Audible Egg Hunt Helps Vision-Impaired Children Cherish Easter



A group of volunteers hold up the audible Easter eggs before scattering them around the roped-off areas of grass.

On a warm Saturday afternoon in April, children search for large, plastic eggs in the grass beside the pavilion of the Holiday Trav-L-Park campgrounds in Virginia Beach. But instead of searching for the eggs with their eyes, these children use their ears. The eggs emit a constant chirping sound, making it easier for children with vision impairments to take part in a cherished childhood ritual—hunting for Easter eggs.

The hollow blue, yellow and red plastic eggs contain a simple circuit that, when a button is pressed on the outside, sends out a loud beeping noise. Guided by the sound coming from the eggs, children with vision impairments can seek them on their own, rather than relying on verbal cues from a family member, or, worse, not getting the chance to hunt for eggs at all.

The Audible Egg Hunt, the first of its kind in Virginia, was started by Irene Conlin of Virginia Beach, whose daughter Elizabeth lost her sight to a rare syndrome called septo-optic dysplasia. Since 2010, children with low or no vision and their families have traveled from across Coastal Virginia, the Eastern Shore and eastern North Carolina to take part in the annual event. The egg hunt is sponsored by local Lions Clubs, including the Thalia Lions Club, of which Conlin is a member, and the Virginia Beach Town Center Blind Lions Club, to which her daughter Elizabeth belongs. Lions Club International is a service organization with a long history of supporting individuals with vision impairments.

The seed of an idea for the Audible Egg Hunt was planted when Conlin met Donald D. Noha, master police officer and hazardous devices technician with the Virginia Beach Police Bomb Squad. Noha had learned about audible Easter eggs during a training session at Fort A.P. Hill, and he decided to use his knowledge of circuitry to devise a prototype. In 2009 he took that prototype to Virginia Beach Public Schools and was connected with Conlin.

The annual Audible Egg Hunt is open to all children with vision impairments. Sighted siblings and family members can also take part by donning blindfolds to hunt for the eggs so they can experience what it’s like to live with a vision problem. Adults with vision issues, especially those who may never have gotten the chance to hunt for Easter eggs, are also welcome to participate. Frances Durham, who was born with vision problems and gradually lost all of her vision as a teen, has enjoyed taking part in the hunt in the past. “It gives people with vision problems that experience,” she says. “It’s wonderful that kids or adults with vision problems don’t have to sit on the sidelines.”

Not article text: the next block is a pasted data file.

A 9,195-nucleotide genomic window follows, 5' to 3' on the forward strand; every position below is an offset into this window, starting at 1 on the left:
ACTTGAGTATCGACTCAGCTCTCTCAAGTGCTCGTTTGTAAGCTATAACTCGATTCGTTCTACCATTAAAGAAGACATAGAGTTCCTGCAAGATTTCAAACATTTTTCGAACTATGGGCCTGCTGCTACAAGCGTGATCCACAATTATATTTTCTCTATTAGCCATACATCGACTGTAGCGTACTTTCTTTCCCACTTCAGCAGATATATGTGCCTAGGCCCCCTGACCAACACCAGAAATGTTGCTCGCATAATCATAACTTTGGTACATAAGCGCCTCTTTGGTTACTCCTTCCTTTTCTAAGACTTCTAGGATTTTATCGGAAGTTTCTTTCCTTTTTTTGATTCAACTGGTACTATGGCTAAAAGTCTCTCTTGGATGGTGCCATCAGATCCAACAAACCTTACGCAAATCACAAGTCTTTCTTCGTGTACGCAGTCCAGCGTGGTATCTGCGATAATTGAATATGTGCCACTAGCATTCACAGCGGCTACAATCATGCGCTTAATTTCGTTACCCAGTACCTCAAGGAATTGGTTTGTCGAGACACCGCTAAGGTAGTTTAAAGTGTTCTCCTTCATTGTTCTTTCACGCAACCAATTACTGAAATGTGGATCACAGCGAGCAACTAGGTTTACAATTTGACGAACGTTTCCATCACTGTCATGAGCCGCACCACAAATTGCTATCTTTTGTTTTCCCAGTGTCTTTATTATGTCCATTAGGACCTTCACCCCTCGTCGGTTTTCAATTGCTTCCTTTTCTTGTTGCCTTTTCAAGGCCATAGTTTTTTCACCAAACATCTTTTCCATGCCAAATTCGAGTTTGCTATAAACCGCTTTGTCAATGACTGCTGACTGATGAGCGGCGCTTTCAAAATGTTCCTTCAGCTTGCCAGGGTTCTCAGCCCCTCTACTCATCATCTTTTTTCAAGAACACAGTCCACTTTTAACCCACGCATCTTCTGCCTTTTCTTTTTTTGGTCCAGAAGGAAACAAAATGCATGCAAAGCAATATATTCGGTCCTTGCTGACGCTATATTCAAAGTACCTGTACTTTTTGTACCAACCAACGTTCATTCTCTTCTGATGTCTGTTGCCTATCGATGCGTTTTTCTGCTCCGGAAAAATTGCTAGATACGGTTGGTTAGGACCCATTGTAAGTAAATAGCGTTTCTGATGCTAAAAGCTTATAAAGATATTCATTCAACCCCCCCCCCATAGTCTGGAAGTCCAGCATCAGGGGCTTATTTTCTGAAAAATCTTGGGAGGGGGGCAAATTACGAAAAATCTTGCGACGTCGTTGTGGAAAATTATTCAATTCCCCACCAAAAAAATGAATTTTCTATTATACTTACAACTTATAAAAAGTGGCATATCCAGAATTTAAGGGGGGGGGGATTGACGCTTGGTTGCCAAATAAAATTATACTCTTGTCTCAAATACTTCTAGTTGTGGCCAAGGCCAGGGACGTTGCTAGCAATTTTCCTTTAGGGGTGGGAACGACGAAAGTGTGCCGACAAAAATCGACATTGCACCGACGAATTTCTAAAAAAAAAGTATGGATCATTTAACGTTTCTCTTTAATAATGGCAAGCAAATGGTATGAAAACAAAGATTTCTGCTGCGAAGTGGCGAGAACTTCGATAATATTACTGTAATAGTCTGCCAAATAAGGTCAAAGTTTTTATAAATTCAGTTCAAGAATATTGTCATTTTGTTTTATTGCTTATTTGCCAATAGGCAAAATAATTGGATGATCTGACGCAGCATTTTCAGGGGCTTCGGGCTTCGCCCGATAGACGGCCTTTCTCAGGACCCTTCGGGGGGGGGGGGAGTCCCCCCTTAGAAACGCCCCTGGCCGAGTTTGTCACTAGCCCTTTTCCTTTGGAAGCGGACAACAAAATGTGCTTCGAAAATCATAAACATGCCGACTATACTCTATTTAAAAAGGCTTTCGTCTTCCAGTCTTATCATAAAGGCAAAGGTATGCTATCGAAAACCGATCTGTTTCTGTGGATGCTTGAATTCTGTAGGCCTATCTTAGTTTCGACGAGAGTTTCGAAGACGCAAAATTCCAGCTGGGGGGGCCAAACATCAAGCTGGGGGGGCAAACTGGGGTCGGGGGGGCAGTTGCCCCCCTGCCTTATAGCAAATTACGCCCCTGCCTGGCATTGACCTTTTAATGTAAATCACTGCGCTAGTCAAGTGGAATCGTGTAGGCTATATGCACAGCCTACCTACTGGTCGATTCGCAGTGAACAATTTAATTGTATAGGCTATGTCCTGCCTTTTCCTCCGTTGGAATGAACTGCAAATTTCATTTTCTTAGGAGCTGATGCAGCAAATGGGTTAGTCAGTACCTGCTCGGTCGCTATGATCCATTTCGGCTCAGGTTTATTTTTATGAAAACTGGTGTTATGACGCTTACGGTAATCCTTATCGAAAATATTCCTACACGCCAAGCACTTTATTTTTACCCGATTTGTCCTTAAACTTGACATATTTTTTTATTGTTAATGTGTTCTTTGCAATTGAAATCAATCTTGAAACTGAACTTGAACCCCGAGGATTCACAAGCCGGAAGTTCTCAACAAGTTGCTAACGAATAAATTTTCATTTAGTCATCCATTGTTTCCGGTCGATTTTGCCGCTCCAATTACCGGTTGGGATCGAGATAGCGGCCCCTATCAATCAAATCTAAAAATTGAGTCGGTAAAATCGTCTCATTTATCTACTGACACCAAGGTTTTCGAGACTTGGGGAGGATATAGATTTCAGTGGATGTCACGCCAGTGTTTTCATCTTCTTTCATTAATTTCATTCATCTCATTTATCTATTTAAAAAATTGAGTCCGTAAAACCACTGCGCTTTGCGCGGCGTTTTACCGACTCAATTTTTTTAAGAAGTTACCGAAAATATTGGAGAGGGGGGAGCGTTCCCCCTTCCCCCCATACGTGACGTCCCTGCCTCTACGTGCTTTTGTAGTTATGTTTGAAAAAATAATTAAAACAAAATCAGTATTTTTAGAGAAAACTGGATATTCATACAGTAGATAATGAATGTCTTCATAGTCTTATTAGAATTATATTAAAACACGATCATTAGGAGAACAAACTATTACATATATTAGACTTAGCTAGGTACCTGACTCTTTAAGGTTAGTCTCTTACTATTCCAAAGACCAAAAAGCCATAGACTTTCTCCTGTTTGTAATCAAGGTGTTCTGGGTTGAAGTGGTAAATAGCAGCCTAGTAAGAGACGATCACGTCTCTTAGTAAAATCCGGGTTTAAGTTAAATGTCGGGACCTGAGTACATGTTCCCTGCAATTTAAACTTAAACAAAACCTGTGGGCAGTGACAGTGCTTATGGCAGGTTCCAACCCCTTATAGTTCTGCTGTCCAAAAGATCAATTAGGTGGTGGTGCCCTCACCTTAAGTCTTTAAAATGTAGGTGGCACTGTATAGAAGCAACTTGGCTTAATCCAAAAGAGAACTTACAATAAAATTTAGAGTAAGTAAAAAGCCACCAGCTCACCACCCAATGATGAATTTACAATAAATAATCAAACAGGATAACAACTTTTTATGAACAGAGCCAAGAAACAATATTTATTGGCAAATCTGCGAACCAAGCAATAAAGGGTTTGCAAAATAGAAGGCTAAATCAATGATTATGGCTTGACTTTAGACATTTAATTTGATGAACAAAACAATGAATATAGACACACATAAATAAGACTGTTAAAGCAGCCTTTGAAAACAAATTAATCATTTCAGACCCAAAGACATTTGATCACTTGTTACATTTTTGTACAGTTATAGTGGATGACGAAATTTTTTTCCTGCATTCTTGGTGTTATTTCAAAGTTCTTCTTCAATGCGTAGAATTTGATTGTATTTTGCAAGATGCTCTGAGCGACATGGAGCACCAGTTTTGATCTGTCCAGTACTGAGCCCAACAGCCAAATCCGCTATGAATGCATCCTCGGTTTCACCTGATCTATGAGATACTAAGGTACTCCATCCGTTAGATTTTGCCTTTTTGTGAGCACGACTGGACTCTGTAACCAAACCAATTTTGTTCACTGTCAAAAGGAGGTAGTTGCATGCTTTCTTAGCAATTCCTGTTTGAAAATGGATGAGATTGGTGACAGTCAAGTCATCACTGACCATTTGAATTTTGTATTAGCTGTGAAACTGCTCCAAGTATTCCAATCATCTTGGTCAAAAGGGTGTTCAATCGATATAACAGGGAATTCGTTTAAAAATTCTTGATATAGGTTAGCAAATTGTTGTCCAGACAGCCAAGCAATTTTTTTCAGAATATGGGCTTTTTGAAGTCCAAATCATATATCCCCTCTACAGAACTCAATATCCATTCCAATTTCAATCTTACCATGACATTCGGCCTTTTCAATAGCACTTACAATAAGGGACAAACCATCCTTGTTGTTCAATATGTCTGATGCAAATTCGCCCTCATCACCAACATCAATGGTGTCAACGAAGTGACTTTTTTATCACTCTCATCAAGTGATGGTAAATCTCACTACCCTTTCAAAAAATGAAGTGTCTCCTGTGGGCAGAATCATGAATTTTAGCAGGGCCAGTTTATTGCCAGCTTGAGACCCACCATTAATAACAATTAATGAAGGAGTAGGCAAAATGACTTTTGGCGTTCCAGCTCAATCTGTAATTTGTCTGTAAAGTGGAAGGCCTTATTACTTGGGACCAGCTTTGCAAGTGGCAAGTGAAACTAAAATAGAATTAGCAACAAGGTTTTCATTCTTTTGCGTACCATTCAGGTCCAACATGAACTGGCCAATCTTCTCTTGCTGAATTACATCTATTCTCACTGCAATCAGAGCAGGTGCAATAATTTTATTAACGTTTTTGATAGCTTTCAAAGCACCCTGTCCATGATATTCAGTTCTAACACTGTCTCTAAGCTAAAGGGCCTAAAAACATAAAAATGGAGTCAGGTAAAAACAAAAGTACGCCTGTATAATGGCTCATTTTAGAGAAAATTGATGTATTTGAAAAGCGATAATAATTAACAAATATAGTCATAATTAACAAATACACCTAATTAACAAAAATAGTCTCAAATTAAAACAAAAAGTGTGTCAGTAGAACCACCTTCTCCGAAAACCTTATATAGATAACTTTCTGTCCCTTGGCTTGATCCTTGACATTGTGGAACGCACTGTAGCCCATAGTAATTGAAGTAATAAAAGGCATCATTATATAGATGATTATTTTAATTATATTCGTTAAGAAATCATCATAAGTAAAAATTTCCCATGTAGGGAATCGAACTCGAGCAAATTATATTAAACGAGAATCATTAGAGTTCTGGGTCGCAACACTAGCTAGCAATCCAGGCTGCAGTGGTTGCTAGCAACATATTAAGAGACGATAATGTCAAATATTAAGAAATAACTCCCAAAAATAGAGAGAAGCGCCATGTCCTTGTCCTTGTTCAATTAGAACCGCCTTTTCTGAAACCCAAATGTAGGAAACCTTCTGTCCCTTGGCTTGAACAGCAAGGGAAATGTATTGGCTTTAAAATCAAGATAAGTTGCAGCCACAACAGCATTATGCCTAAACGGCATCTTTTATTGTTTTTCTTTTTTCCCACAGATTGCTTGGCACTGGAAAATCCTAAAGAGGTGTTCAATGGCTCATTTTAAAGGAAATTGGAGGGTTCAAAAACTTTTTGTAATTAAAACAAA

The Virginia Beach Town Center Blind Lions Club put together goodie bags to give to the kids after they find the eggs. Prizes include tactile toys such as nubby bouncy balls, toy cars, messages written in Braille, and, of course, candy. “If the prizes aren’t interesting to touch, the kids aren’t going to enjoy them,” Conlin explains.


A young blind boy begins his first-ever Easter egg hunt by following the audible
beeping sound from inside the eggs.


The 9-volt battery powers the beeping mechanism.


A young girl joins the search relying only on the sense of sound by wearing a thick
mask encouraged for families and friends to join the hunt.


Other games are played using sound as a guide—seen here a man taps a stick on
the cornhole board to help guide the person throwing bags.


Goodie bags for participants include prizes that are interesting to touch.


Volunteers including members of local Lions Clubs, which sponsor the event, show
off the colorful assortment of eggs.

The very same eggs used in the Virginia Beach Audible Egg Hunt are also used during the White House Easter egg hunt. Noha drives the eggs to Washington, D.C, where they are X-rayed before being spread across the White House lawn. Noha estimates that an average of 20–25 kids take part every year hunting for the audible eggs. “Some families with blind or low-vision children have no idea this will even be an option before they get there,” says Noha. “Then they are delighted to find out that all of their children can hunt for eggs, including those who may have vision problems.”

Conlin’s daughter was 16 years old when she took part in the first Audible Egg Hunt in 2010, and Conlin will never forget the joy and excitement she felt. She wants all parents of children with vision impairments to feel those same emotions, which is what keeps her motivated to organize the event every year. “Sometimes we take this wonderful thing called vision for granted,” Conlin says. “The Audible Egg Hunt is a way for all kids to just be kids, including kids with vision issues.”

For more information about events across the state for children with vision impairments, follow the Virginia Association for Parents of Children with Vision Impairments on Facebook.

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